WASHINGTON/LONDON—The White House on Thursday blamed Russia for the devastating "NotPetya" cyber attack last year, joining the British government in condemning Moscow for unleashing a virus that crippled parts of Ukraine's infrastructure and damaged computers in countries across the globe.
The attack in June of 2017 "spread worldwide, causing billions of dollars in damage across Europe, Asia and the Americas," White House Press Secretary Sarah Sanders said in a statement.
"It was part of the Kremlin’s ongoing effort to destabilize Ukraine and demonstrates ever more clearly Russia’s involvement in the ongoing conflict," Sanders added. "This was also a reckless and indiscriminate cyber attack that will be met with international consequences."
The U.S. government is "reviewing a range of options," a senior White House official said when asked about the consequences for Russia's actions.
Earlier on Thursday, Russia denied an accusation by the British government that it was behind the attack, saying it was part of a "Russophobic" campaign that it said was being waged by some Western countries.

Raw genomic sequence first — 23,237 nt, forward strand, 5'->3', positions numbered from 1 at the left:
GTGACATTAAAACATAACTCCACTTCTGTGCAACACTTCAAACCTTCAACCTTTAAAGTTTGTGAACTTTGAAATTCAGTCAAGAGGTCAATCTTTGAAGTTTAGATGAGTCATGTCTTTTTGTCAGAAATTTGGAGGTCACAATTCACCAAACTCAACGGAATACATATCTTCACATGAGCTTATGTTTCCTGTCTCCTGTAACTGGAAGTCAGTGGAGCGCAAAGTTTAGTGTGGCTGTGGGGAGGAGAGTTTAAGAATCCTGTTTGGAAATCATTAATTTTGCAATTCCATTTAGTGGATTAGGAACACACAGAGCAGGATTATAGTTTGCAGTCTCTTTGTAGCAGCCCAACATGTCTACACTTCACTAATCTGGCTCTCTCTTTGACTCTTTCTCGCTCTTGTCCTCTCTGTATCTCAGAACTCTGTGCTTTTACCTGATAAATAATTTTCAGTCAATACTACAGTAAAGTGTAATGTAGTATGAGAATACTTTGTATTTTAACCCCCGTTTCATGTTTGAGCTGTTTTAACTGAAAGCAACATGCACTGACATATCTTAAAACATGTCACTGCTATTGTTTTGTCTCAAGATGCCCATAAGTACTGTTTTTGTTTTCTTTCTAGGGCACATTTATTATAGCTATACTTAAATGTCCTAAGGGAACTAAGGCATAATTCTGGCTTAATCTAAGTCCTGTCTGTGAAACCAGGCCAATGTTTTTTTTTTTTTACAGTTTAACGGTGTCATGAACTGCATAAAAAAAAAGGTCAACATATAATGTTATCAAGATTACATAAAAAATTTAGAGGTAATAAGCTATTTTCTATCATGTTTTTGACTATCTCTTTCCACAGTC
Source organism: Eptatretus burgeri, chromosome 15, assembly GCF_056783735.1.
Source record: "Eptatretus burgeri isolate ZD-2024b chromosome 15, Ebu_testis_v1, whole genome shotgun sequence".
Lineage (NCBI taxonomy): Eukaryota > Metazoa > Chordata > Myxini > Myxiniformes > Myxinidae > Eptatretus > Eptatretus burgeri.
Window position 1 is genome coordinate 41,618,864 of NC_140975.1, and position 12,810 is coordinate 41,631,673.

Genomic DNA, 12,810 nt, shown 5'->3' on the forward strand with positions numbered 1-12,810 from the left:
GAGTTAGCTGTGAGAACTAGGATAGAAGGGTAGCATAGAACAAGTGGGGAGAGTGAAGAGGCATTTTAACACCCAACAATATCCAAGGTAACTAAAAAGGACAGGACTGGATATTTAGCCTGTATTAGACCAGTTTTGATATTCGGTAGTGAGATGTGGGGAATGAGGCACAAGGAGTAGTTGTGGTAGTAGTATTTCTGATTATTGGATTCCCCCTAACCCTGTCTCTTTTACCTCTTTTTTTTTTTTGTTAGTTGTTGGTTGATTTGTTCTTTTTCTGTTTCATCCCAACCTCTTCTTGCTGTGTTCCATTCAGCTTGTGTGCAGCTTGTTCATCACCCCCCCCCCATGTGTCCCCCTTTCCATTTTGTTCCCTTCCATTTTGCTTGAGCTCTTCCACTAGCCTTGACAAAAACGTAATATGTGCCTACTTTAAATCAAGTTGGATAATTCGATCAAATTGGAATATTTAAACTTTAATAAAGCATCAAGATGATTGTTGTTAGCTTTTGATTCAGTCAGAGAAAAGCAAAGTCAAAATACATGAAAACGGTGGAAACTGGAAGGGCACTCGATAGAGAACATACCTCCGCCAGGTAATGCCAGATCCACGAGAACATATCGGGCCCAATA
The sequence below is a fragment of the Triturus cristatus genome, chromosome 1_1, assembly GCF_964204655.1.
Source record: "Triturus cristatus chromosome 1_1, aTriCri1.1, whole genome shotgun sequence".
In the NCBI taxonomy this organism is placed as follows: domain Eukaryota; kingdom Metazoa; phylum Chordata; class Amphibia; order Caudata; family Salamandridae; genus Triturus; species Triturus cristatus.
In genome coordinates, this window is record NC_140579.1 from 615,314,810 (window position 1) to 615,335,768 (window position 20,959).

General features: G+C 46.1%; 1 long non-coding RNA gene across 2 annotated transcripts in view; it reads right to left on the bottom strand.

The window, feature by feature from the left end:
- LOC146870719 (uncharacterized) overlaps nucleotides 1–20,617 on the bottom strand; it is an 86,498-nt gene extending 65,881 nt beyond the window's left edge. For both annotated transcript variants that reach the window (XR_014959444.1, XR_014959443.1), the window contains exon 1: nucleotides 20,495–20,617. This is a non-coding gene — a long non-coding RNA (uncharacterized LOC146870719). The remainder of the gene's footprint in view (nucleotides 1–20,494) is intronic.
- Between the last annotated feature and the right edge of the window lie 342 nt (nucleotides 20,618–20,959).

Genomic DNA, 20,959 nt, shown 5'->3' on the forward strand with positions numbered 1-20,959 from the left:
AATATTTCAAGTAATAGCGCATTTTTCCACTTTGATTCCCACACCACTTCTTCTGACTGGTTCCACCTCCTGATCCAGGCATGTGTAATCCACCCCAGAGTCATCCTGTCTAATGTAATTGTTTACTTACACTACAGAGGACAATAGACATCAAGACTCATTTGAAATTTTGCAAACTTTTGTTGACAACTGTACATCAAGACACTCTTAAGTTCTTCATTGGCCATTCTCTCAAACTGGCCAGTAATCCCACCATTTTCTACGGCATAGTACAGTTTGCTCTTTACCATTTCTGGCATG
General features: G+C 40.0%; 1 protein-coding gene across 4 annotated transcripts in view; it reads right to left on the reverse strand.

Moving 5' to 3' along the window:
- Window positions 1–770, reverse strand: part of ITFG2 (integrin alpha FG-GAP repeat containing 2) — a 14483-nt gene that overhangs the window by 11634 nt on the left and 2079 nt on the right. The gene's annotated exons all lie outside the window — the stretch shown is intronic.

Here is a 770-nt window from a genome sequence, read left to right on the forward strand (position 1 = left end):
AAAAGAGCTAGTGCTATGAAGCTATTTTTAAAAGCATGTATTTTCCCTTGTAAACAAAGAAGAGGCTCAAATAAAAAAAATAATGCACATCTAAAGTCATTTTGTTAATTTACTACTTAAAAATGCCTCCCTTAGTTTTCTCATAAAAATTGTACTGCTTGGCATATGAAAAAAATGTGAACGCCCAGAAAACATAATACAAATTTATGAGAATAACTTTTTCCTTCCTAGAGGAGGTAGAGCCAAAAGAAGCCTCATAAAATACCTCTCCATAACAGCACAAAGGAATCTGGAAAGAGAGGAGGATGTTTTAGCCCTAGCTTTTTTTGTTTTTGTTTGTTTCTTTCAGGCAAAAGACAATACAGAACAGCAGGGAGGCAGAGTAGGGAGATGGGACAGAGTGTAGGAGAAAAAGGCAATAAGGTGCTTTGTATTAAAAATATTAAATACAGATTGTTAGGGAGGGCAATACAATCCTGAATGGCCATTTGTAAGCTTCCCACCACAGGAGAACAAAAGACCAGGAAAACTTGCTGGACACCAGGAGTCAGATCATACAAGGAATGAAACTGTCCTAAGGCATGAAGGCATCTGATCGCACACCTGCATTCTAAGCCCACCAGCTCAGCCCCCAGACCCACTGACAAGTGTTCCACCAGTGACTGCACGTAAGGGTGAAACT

The so-called NotPetya attack in June started in Ukraine where it crippled government and business computers before spreading around Europe and the world, halting operations at ports, factories and offices.
Britain's foreign ministry said in a statement released earlier in the day that the attack originated from the Russian military.
"The decision to publicly attribute this incident underlines the fact that the UK and its allies will not tolerate malicious cyber activity," the ministry said in a statement.
"The attack masqueraded as a criminal enterprise but its purpose was principally to disrupt," it said.
"Primary targets were Ukrainian financial, energy and government sectors. Its indiscriminate design caused it to spread further, affecting other European and Russian business." (Reporting by Dustin Volz in WASHINGTON and Sarah Young in LONDON; Additional reporting by Katya Golubkova in MOSCOW, Andrea Shalal in MUNICH, Teis Jensen in COPENHAGEN; Editing by William Maclean, Gareth Jones and Bill Rigby)